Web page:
Canada Small Queens reign over April 16 Brigham auction
By Michael Baadke
Collectors of Canada’s popular Small Queens issue of 1870-97 have a long-awaited treat in store for them as the April 16 presentation from Brigham Auctions will offer the Small Queens material from Ron Brigham’s extensive award-winning collection of Canada.
Close to 800 lots of essays and proofs, stamp singles and multiples, postal history, production varieties and more will be offered in the auction taking place beginning at 10 a.m. at the Brampton Golf Course, 7700 Kennedy Road, in Brampton, Ontario, Canada.
Brigham’s Small Queens material has been exhibited longer and more often than any other segment of his extensive collection, according to the introduction by Charles J.G. Verge to the auction catalog.
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Shown nine times at national level and 13 times in international competition, Brigham’s Small Queens exhibit has received six large gold awards and has been a candidate for the grand prix d’honneur three times.
The first item offered in this auction is a handsome large engraved composite die essay displaying the four portraits of the queen used as vignettes during this series: the smaller right-facing ½¢ vignette, the larger right-facing vignette used on most other denominations, the left-facing vignette of the 1893 8¢ violet black stamp, and the Widow Weeds design for the 20¢ and 50¢ stamps of 1893.
The essay is listed with an estimate of $2,500 Canadian (roughly U.S. $1,900) and an opening of $1,200 (U.S. $910).
The selection of essays and proofs from this collection is wide-ranging throughout the various denominations, and in varying degrees of scarcity.
One particularly nice find is an 8¢ engraved trial color die proof in bright blue on India paper, an item described by Brigham as stunningly beautiful and extremely rare.
Measuring 26mm by 31mm, the proof (ex-Simpson, Nixon and Brigham) is offered with a $20,000 estimate (U.S. $15,150), opening at $13,000 (U.S. $9,850).
The Small Queens stamps offered by Brigham include important and intriguing perforation, paper and production varieties that developed over the course of the 27 years this series was in use.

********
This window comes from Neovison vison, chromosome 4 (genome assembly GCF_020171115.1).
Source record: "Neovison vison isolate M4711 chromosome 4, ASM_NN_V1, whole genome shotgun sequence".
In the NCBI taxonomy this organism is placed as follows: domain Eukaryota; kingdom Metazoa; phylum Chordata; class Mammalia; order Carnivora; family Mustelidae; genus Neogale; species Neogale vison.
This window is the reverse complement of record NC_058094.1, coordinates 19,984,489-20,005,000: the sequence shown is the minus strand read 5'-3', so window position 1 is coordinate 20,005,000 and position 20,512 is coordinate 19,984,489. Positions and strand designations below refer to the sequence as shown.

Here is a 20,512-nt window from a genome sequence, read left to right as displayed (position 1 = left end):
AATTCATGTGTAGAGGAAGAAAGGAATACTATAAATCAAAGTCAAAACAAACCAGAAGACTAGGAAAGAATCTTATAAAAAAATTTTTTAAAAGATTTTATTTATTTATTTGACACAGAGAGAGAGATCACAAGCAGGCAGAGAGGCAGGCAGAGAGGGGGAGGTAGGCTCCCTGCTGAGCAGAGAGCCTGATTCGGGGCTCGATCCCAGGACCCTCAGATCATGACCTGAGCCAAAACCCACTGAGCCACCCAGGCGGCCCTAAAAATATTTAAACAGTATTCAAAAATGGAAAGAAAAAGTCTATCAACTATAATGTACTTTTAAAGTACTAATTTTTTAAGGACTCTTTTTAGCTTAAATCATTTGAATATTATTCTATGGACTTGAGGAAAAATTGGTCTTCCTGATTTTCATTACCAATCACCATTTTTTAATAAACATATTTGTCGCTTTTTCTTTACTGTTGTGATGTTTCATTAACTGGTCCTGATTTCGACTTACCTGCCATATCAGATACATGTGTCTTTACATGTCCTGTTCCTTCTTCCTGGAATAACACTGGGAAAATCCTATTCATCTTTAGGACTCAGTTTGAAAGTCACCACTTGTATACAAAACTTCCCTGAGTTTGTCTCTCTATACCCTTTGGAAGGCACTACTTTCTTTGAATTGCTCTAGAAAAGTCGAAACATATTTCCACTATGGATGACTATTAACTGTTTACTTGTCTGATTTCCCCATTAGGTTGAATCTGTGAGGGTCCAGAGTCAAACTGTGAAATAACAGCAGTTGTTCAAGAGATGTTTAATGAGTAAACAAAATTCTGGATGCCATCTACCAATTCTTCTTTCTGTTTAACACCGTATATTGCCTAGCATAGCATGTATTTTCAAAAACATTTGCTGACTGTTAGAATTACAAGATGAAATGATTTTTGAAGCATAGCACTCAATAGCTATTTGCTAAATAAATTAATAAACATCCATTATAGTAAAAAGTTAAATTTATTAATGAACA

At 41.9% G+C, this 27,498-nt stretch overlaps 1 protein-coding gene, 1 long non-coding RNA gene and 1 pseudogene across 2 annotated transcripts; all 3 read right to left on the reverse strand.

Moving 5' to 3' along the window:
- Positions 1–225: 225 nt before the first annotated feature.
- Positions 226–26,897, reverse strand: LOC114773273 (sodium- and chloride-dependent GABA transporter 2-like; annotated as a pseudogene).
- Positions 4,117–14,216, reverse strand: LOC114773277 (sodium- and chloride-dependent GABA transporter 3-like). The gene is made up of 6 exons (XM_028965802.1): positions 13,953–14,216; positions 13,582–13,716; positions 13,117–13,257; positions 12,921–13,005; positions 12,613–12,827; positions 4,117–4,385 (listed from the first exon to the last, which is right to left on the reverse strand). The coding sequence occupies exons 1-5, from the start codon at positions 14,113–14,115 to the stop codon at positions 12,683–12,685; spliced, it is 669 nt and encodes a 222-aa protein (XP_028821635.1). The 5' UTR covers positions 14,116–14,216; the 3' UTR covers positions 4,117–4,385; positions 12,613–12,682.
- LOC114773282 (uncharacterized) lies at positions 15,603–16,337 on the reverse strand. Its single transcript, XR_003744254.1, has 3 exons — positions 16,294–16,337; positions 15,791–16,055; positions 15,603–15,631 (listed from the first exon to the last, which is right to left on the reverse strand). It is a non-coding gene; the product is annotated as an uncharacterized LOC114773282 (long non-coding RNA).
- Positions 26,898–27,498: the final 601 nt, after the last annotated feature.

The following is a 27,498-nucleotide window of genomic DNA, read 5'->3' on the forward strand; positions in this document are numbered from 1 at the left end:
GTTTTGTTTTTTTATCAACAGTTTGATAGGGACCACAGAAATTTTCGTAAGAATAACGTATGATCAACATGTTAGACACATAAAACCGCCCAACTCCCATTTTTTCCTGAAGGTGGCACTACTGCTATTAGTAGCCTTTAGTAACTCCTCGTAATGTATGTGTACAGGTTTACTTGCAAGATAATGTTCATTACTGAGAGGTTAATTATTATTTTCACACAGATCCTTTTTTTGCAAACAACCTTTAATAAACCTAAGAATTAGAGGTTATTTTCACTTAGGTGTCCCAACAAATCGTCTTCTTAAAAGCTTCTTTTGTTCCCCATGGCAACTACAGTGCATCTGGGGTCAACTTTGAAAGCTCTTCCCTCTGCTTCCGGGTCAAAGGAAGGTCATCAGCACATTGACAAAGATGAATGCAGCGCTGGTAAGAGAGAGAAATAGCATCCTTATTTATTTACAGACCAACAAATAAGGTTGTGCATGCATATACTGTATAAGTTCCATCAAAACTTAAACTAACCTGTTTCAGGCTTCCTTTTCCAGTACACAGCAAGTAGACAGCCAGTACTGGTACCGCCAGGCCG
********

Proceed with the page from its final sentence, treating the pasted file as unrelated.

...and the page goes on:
Among the 1872 2¢ green stamps is a single stamp imperforate at the top margin, leaving the stamp with a blank margin at top about as tall as the printed stamp design.
With full original gum, the stamp is lightly hinged at the bottom, according to the auction catalog description, “but possesses exceptional centering and freshness.”
The stamp is described as one of only 10 examples in the Unitrade Specialized Catalogue of Canadian Stamps, and is accompanied by a 1998 Greene Foundation certificate. This variety of Scott 36 is listed in the auction at $3,000 (U.S. $2,275), opening at $1,450 (U.S. $1,100).
Other varieties of the 2¢ stamp on offer include a used stamp with horizontal stitch watermark, a block of four showing strong offset on the reverse, a misperforated horizontal pair, a dramatic preprinting paper fold, extra rows of single perforations in singles and blocks, and more. Collectors of varieties will have a field day with this denomination and the others in the Small Queens series.
The postal history offerings at this auction provide insight into the ways these stamps were used for postage, and include single stamp frankings and combinations, a large number of international uses, mourning covers, registered mail, bisects, advertising covers and more.
Some of the several bisects on cover are today described as not officially recognized, but they were tolerated in the mail. One example is a diagonal bisect of the 1890 6¢ chocolate brown variety (Scott 43a) affixed with the 5¢ green registered letter stamp (F2) on an envelope to Margaree Forks on Cape Breton Island.
The cover is the only known registered 6¢ bisect cover, according to Brigham.
“Although the bisecting of higher denominations stamps was a ‘hold-over’ from Colonial times, it was practiced, tolerated and accepted by many postmasters in smaller towns, especially in the Maritimes throughout the 19th century… ”
This cover is accompanied by a 1994 Greene Foundation certificate describing it as “genuine but not officially recognized.” It is listed with an estimate of $5,000 (U.S. $3,790) and an opening of $3,500 (U.S. $2,650).
The catalog can be viewed as a PDF on Brighamauctions.com, and online bidding is available through StampAuctionNetwork.com, where lots are listed and illustrated as well.
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